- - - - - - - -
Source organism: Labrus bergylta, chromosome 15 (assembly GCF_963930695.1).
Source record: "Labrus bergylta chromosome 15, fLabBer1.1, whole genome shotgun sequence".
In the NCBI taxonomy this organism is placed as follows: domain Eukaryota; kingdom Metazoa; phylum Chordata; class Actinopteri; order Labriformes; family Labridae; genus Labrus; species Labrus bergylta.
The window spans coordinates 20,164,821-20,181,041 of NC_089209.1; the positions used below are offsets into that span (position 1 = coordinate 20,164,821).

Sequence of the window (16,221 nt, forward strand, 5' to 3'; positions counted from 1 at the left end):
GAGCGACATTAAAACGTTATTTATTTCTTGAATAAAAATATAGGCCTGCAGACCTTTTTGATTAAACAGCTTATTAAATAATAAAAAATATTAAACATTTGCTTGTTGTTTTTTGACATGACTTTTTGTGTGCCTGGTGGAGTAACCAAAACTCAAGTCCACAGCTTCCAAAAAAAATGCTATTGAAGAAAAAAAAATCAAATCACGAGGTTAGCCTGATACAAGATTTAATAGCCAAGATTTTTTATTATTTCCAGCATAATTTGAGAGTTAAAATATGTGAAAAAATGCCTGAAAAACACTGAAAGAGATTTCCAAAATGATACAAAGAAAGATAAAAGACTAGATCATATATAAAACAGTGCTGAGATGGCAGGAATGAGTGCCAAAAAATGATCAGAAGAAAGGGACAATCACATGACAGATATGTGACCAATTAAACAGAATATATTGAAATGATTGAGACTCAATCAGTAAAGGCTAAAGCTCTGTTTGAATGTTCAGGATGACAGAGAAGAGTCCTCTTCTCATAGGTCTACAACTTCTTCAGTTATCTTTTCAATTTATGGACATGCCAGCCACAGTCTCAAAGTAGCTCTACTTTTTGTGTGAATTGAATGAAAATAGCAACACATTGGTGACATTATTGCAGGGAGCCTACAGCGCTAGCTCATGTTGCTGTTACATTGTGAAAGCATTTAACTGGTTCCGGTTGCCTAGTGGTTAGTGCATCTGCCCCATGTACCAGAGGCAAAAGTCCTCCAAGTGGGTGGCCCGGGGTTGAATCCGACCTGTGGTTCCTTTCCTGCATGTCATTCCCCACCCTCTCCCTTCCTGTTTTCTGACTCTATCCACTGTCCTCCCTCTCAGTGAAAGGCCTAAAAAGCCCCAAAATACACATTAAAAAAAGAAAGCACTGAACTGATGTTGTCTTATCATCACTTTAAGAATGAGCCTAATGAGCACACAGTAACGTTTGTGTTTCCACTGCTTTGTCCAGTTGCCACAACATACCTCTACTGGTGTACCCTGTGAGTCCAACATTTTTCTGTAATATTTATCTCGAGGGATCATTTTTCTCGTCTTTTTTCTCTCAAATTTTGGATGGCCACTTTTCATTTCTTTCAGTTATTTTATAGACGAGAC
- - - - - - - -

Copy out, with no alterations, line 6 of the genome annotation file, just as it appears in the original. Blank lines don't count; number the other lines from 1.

GAGCGACATTAAAACGTTATTTATTTCTTGAATAAAAATATAGGCCTGCAGACCTTTTTGATTAAACAGCTTATTAAATAATAAAAAATATTAAACATTTGCTTGTTGTTTTTTGACATGACTTTTTGTGTGCCTGGTGGAGTAACCAAAACTCAAGTCCACAGCTTCCAAAAAAAATGCTATTGAAGAAAAAAAAATCAAATCACGAGGTTAGCCTGATACAAGATTTAATAGCCAAGATTTTTTATTATTTCCAGCATAATTTGAGAGTTAAAATATGTGAAAAAATGCCTGAAAAACACTGAAAGAGATTTCCAAAATGATACAAAGAAAGATAAAAGACTAGATCATATATAAAACAGTGCTGAGATGGCAGGAATGAGTGCCAAAAAATGATCAGAAGAAAGGGACAATCACATGACAGATATGTGACCAATTAAACAGAATATATTGAAATGATTGAGACTCAATCAGTAAAGGCTAAAGCTCTGTTTGAATGTTCAGGATGACAGAGAAGAGTCCTCTTCTCATAGGTCTACAACTTCTTCAGTTATCTTTTCAATTTATGGACATGCCAGCCACAGTCTCAAAGTAGCTCTACTTTTTGTGTGAATTGAATGAAAATAGCAACACATTGGTGACATTATTGCAGGGAGCCTACAGCGCTAGCTCATGTTGCTGTTACATTGTGAAAGCATTTAACTGGTTCCGGTTGCCTAGTGGTTAGTGCATCTGCCCCATGTACCAGAGGCAAAAGTCCTCCAAGTGGGTGGCCCGGGGTTGAATCCGACCTGTGGTTCCTTTCCTGCATGTCATTCCCCACCCTCTCCCTTCCTGTTTTCTGACTCTATCCACTGTCCTCCCTCTCAGTGAAAGGCCTAAAAAGCCCCAAAATACACATTAAAAAAAGAAAGCACTGAACTGATGTTGTCTTATCATCACTTTAAGAATGAGCCTAATGAGCACACAGTAACGTTTGTGTTTCCACTGCTTTGTCCAGTTGCCACAACATACCTCTACTGGTGTACCCTGTGAGTCCAACATTTTTCTGTAATATTTATCTCGAGGGATCATTTTTCTCGTCTTTTTTCTCTCAAATTTTGGATGGCCACTTTTCATTTCTTTCAGTTATTTTATAGACGAGAC